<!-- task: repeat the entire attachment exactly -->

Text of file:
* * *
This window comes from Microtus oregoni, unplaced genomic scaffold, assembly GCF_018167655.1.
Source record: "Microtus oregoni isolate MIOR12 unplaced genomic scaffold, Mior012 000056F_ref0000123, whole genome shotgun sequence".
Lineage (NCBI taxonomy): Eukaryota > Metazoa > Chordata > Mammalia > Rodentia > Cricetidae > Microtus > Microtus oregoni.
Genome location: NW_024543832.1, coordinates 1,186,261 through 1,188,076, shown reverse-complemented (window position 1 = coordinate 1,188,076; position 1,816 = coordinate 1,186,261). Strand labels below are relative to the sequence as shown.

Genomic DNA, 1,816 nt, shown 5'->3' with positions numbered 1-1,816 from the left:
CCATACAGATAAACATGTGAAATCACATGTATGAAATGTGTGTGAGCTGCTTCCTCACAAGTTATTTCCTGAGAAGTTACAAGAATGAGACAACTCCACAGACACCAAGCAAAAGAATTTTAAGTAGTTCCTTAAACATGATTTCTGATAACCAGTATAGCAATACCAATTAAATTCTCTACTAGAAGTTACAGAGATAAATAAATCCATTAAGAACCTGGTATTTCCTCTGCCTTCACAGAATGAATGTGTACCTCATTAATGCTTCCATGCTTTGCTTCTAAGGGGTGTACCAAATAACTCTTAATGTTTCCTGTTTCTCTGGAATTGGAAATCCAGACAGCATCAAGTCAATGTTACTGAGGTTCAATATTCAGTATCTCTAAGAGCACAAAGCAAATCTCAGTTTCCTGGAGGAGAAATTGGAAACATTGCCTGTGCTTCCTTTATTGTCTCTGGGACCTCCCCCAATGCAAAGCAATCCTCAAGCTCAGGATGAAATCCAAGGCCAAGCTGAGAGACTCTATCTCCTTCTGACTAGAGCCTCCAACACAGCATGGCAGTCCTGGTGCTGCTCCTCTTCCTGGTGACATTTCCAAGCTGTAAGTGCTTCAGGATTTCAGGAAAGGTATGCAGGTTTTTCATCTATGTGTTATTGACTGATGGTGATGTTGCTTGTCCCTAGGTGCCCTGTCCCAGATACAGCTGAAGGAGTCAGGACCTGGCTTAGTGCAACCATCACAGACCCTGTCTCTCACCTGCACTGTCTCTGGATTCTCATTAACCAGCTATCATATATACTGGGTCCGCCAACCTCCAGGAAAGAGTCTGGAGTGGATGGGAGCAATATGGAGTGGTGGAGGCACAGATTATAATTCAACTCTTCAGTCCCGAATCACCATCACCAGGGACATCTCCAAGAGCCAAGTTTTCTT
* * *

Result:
This window comes from Microtus oregoni, unplaced genomic scaffold, assembly GCF_018167655.1.
Source record: "Microtus oregoni isolate MIOR12 unplaced genomic scaffold, Mior012 000056F_ref0000123, whole genome shotgun sequence".
Lineage (NCBI taxonomy): Eukaryota > Metazoa > Chordata > Mammalia > Rodentia > Cricetidae > Microtus > Microtus oregoni.
Genome location: NW_024543832.1, coordinates 1,186,261 through 1,188,076, shown reverse-complemented (window position 1 = coordinate 1,188,076; position 1,816 = coordinate 1,186,261). Strand labels below are relative to the sequence as shown.

Genomic DNA, 1,816 nt, shown 5'->3' with positions numbered 1-1,816 from the left:
CCATACAGATAAACATGTGAAATCACATGTATGAAATGTGTGTGAGCTGCTTCCTCACAAGTTATTTCCTGAGAAGTTACAAGAATGAGACAACTCCACAGACACCAAGCAAAAGAATTTTAAGTAGTTCCTTAAACATGATTTCTGATAACCAGTATAGCAATACCAATTAAATTCTCTACTAGAAGTTACAGAGATAAATAAATCCATTAAGAACCTGGTATTTCCTCTGCCTTCACAGAATGAATGTGTACCTCATTAATGCTTCCATGCTTTGCTTCTAAGGGGTGTACCAAATAACTCTTAATGTTTCCTGTTTCTCTGGAATTGGAAATCCAGACAGCATCAAGTCAATGTTACTGAGGTTCAATATTCAGTATCTCTAAGAGCACAAAGCAAATCTCAGTTTCCTGGAGGAGAAATTGGAAACATTGCCTGTGCTTCCTTTATTGTCTCTGGGACCTCCCCCAATGCAAAGCAATCCTCAAGCTCAGGATGAAATCCAAGGCCAAGCTGAGAGACTCTATCTCCTTCTGACTAGAGCCTCCAACACAGCATGGCAGTCCTGGTGCTGCTCCTCTTCCTGGTGACATTTCCAAGCTGTAAGTGCTTCAGGATTTCAGGAAAGGTATGCAGGTTTTTCATCTATGTGTTATTGACTGATGGTGATGTTGCTTGTCCCTAGGTGCCCTGTCCCAGATACAGCTGAAGGAGTCAGGACCTGGCTTAGTGCAACCATCACAGACCCTGTCTCTCACCTGCACTGTCTCTGGATTCTCATTAACCAGCTATCATATATACTGGGTCCGCCAACCTCCAGGAAAGAGTCTGGAGTGGATGGGAGCAATATGGAGTGGTGGAGGCACAGATTATAATTCAACTCTTCAGTCCCGAATCACCATCACCAGGGACATCTCCAAGAGCCAAGTTTTCTT